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Unit information: Independent Field Project in 2020/21

Unit name Independent Field Project
Unit code EASC30022
Credit points 30
Level of study H/6
Teaching block(s) Academic Year (weeks 1 - 52)
Unit director Dr. Riker
Open unit status Not open
Pre-requisites

Years 1 and 2 of the Geology degree programme curriculum

Co-requisites

n/a

School/department School of Earth Sciences
Faculty Faculty of Science

Description

The aim of this field mapping class is for the student to develop further observational, recording and deductive skills in the field through mapping and the gathering of petrological, structural,and other geologically relevant data. In preparation for fieldwork students will prepare a draft risk assessment. Comparison with the formal risk assessment will then provide insight into what should be considered when writing a risk assessment.

Students will spend four days in intensive mapping training, followed by 24 days of independent mapping (with a partner) in an assigned project area.

Students will produce an independent project that includes the following elements:

  1. a field notebook and field geological map;
  2. a digitally-drafted fair copy map with legend;
  3. geological cross-section(s);
  4. a mapping report that integrates observations made in the field, interpretations derived from the map and cross-sections, analysis of structural and other field data and information about the region that is available in the literature;
  5. an A1 poster that will present a synopsis of the mapping project and which will be displayed in a poster session.

Intended learning outcomes

On successful completion of the field class students will be able to:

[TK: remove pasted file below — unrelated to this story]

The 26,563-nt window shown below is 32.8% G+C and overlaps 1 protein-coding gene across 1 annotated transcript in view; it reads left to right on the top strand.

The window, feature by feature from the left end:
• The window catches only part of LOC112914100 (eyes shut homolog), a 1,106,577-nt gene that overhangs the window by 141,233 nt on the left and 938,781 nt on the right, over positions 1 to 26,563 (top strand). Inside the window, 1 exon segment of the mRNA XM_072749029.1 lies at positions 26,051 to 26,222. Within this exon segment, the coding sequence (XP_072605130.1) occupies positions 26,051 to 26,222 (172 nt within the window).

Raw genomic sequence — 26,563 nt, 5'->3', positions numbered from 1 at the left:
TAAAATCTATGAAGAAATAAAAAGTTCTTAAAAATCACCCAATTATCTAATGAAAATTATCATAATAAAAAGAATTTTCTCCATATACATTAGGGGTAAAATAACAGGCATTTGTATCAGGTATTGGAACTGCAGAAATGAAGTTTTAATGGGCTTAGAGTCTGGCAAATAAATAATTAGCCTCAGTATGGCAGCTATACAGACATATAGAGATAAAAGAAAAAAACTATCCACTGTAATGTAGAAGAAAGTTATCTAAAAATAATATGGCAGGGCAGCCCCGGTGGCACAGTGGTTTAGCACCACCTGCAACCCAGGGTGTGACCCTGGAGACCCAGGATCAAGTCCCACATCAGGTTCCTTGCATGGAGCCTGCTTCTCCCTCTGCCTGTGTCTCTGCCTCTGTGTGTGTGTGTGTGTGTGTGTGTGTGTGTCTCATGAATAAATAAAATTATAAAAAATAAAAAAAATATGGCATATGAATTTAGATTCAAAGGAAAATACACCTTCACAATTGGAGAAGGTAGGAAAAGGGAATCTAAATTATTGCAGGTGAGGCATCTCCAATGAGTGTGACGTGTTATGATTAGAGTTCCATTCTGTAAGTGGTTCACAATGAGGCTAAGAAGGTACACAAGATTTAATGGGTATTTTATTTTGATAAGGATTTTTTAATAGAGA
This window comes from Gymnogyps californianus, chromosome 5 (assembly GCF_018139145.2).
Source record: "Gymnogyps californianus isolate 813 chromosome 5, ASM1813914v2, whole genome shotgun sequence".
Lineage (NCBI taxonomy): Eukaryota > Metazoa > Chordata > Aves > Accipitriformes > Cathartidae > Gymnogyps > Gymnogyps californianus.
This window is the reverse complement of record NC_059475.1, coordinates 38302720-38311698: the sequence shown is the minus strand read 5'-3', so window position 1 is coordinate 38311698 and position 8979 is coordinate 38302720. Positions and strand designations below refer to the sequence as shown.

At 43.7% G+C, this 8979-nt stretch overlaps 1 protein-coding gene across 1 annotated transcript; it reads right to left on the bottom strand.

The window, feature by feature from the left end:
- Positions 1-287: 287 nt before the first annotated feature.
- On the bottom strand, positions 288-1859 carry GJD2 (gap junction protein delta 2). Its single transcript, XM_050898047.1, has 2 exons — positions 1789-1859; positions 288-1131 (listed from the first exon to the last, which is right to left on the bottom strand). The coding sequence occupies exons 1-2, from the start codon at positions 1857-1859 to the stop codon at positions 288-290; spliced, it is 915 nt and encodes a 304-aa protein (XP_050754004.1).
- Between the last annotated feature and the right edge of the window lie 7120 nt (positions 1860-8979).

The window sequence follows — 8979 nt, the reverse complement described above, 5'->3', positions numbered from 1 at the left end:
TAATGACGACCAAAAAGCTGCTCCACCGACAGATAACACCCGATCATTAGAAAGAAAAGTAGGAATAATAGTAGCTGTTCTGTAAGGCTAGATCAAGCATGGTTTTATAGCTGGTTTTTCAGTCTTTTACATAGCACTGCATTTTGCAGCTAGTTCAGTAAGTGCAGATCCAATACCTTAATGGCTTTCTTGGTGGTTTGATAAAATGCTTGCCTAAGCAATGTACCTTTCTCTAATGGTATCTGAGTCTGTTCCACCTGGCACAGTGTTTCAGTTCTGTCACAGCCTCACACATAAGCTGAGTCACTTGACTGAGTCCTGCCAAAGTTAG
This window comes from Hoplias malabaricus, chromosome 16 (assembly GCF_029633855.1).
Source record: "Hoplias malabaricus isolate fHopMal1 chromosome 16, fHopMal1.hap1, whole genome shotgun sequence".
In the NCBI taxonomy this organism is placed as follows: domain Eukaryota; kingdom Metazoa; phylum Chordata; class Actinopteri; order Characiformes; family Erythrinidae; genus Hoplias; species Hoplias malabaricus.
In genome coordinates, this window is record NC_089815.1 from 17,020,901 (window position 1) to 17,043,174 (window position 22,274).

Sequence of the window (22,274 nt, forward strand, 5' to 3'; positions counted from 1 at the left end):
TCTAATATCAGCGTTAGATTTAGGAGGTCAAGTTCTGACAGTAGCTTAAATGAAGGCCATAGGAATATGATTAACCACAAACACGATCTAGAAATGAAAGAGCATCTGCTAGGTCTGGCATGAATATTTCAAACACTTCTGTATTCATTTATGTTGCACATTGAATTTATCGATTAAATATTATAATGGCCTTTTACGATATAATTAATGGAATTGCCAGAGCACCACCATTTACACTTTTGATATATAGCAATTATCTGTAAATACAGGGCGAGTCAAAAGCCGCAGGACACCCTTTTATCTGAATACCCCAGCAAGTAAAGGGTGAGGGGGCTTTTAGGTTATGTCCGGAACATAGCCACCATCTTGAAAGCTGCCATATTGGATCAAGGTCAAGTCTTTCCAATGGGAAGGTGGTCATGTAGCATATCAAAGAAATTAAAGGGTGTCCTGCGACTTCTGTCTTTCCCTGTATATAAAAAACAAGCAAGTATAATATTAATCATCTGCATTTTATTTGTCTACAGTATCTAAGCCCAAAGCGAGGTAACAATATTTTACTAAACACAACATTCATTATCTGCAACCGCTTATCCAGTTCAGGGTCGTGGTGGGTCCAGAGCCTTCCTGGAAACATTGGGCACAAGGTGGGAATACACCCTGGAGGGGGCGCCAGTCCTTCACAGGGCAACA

• Identify and interpret a range of rock types in the field.
  • Record systematically and interpret the geology of an area based exclusively on field observations.
  • Produce an electronic version of a geological field map.
  • Interpret geological structures in cross-section and through the use of stereographic representations.
  • Develop time management skills.
  • Integrate diverse data into a coherent report.
  • Understand the basic principles used in preparing a risk assessment

Teaching details

Content will be delivered through a series of synchronous preparatory sessions in Bristol then in the field prior to independent synchronous fieldwork. Students who either begin or continue their studies in an online mode may be required to complete fieldwork, or alternative activities in person, either during the academic year 2020/21 or subsequently, in order to meet the intended learning outcomes for the unit, prepare them for subsequent units or to satisfy accreditation requirements.

Assessment Details

  • 80% coursework, comprised of a report detailing a field-based geological analysis and history of the mapped region (30%), accompanied by original field notebooks (15%) and field maps (15%), a fair copy A0 map (10%), and a cross section (10%).
  • 10% based on an individual questions and answer session to be held after submission and marking of the mapping materials and report
  • 10% professionalism mark, including behaviour and engagement with field-based activities

Reading and References

Recommended Texts:

  • Basic Geological Mapping (Geological Field Guide), Richard J. Lisle, Peter Brabham and John W. Barnes (1995, Open University Press);
  • Interpretation of Geological Maps, Butler and Bell (1988, Longman Scientific and Technical);
  • An Introduction to Geological Structures and Maps, Dr George M. Bennison, Dr Paul A. Olver and Keith A. Moseley (2011, Hodder Education Publication);
  • Methods in Field Geology (1981), F. Moseley Woodcock and Strachan Geological Evolution of the British Isles (2000, Blackwell Science)

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